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“Opportunities for research, suggestions from professors and trips to conferences abound, but you have to step up and take them," says Grace Ingle ’20, a Middle East studies major who’s pursuing a security studies certificate and a minor in Arabic. Ingle interned with the United Nations Association of Rochester, teaching English as a Second Language and citizenship classes to immigrants and refugees in her hometown. She also studied abroad twice in Moscow, Russia, and served an internship at the U.S. Army War College.
Rochester, New York.
Clubs and organizations:
Spanish Club (former vice president), Russian Club, The Trout Gallery (foreign language assistant for Spanish and French), Muslim Education and Cultural Association (MECA) and Refugee Assistance Project.
Benjamin Rush Scholarship, Alpha Lambda Delta and Dean’s List.
From childhood: The Phantom Tollbooth by Norton Juster. For inspiration: The Alchemist by Paulo Coelho. As a source of academic interest: The Looming Tower by Lawrence Wright.
The Pink Panther. I reference it as if it’s a cinematic masterpiece, and I’ve watched it more times than I care to admit.
On choosing a major:
When I started at Dickinson, I was sure that I would be an international studies major with a concentration on the Middle East. I realized that Middle East studies offered the specificity I wanted, and the security studies certificate was the perfect pairing. The curriculum flexibility in both programs has allowed me to study two languages, which was important to me. The two semesters of Middle East history I took with Professor [of History] David Commins this past year opened up new academic interests and confirmed I’d made the right choice. I declared a Russian major after studying abroad.
Favorite place on campus:
Weiss Center for the Arts. It’s home to The Trout Gallery, where I work. It’s also home to the piano practice rooms, which are a quiet sanctuary on campus.
Favorite Dining Hall food:
Turkey pastrami sandwich on marbled rye with extra coleslaw.
Arabic classes. Since my first year, I have studied with a small group of classmates. [Lecturer in Middle East Studies] Mohammed Abu Shuleh and [Senior Lecturer in Middle East Studies] Magda Siekert are our mentors and advocates. We laugh at ourselves, we have fun and we struggle through grammar together. We watch great films, we have great discussions and sometimes there’s baklava. Given that the classes meet five days per week, the Arabic program is an essential part of my time at Dickinson.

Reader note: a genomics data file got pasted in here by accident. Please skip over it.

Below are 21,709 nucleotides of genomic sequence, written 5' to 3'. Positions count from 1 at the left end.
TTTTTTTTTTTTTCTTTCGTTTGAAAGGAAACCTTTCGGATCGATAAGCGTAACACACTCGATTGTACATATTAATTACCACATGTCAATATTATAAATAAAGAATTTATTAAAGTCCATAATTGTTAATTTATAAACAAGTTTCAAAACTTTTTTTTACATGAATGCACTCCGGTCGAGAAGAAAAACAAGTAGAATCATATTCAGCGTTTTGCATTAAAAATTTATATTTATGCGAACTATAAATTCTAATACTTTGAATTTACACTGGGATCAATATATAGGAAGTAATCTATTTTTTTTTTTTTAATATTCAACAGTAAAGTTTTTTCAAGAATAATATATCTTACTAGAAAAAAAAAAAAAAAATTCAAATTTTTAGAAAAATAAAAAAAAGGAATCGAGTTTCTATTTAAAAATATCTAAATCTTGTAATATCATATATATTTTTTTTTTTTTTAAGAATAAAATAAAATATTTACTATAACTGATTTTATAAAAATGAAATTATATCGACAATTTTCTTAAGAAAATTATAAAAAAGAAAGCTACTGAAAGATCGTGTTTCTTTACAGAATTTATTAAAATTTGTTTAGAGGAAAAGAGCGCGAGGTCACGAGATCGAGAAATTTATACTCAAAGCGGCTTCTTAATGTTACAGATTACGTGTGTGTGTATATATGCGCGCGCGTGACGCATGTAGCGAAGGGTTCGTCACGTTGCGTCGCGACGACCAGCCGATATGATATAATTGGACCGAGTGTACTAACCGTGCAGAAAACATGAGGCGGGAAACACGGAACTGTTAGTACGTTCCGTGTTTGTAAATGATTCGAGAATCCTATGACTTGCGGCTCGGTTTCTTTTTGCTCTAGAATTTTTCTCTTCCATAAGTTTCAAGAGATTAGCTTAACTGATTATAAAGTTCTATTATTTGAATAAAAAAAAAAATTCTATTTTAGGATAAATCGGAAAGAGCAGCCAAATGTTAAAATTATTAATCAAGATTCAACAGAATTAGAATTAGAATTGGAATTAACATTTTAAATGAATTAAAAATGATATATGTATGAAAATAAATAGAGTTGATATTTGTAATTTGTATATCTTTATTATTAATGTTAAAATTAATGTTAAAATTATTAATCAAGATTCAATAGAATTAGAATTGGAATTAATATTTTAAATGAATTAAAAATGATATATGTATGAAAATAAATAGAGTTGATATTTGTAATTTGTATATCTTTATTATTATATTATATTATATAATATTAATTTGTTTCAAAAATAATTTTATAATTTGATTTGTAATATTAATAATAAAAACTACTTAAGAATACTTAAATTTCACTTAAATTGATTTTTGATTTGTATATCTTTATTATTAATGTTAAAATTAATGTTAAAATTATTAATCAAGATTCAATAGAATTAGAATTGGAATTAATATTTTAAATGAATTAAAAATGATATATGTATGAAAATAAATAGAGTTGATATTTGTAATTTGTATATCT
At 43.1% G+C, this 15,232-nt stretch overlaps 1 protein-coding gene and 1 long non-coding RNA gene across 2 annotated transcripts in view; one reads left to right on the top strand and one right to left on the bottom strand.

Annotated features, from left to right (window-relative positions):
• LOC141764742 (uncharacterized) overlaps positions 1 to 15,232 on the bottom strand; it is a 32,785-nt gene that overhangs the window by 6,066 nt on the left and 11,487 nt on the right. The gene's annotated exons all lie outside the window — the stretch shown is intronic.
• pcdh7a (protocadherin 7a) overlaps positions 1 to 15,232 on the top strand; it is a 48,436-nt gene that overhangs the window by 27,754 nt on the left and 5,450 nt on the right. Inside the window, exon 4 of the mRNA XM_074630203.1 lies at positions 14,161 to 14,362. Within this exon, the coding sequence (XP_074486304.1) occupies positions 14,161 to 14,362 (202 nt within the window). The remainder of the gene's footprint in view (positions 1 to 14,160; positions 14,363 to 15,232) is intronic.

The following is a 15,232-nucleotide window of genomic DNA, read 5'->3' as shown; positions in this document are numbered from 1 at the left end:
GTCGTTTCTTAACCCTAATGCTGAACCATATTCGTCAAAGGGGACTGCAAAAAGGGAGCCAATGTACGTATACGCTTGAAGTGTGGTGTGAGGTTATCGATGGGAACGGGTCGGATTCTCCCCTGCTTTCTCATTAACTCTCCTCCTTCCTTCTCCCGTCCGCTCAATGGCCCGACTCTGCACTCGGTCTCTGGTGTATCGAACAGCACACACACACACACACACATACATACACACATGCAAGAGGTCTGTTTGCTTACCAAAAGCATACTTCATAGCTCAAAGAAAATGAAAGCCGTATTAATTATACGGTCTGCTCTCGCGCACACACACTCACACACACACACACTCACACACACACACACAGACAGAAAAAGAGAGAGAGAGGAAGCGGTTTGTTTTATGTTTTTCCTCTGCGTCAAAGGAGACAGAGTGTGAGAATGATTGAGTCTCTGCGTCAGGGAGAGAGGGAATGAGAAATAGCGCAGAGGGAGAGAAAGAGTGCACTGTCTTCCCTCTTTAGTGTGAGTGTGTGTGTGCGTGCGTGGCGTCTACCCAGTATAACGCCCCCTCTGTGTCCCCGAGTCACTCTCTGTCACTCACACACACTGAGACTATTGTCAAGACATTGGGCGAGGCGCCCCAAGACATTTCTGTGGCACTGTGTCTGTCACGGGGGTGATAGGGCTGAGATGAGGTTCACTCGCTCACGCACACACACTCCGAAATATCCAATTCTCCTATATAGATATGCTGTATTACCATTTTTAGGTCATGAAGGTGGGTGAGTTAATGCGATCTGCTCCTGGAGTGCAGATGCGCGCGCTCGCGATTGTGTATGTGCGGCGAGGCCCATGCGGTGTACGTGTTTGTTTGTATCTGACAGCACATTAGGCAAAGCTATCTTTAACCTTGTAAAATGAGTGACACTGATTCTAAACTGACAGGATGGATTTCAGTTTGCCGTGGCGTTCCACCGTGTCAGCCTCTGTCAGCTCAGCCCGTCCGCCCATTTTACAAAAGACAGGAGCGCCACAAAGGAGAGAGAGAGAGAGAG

On studying abroad:
I studied in Moscow, Russia, through the Summer Immersion Program, and I returned there for the fall 2018 semester. I started studying Russian sophomore year, and I never would have taken the leap for the semester program without encouragement from [Associate Professor of Russian] Alyssa DeBlasio. I’ve met up with local students who I Skyped with while in class at Dickinson, and my language proficiency has dramatically improved. These programs offer us so many opportunities, and our on-site director, Irina, is an amazing resource.
I took piano lessons for seven years as a kid. This past spring, I took a semester of private lessons to fulfill part of my art credit, which was a fun challenge. I have studied four foreign languages. Studying Spanish and French in high school is what inspired my current studies.
About my internship:
Last summer I interned with the United Nations Association of Rochester. I taught English as a Second Language and citizenship classes to immigrants and refugees in my hometown. The people I worked with taught me a lot about the value of patience, gratitude and perseverance. This spring I was a research intern at The United States Army War College.
Most important thing I’ve learned so far:
Advocate for yourself. Opportunities for research, suggestions from professors and trips to conferences abound, but you have to step up and take them. These experiences have been the highlights of my semesters, and they’ve shaped my trajectory as a student and person.
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Published June 27, 2019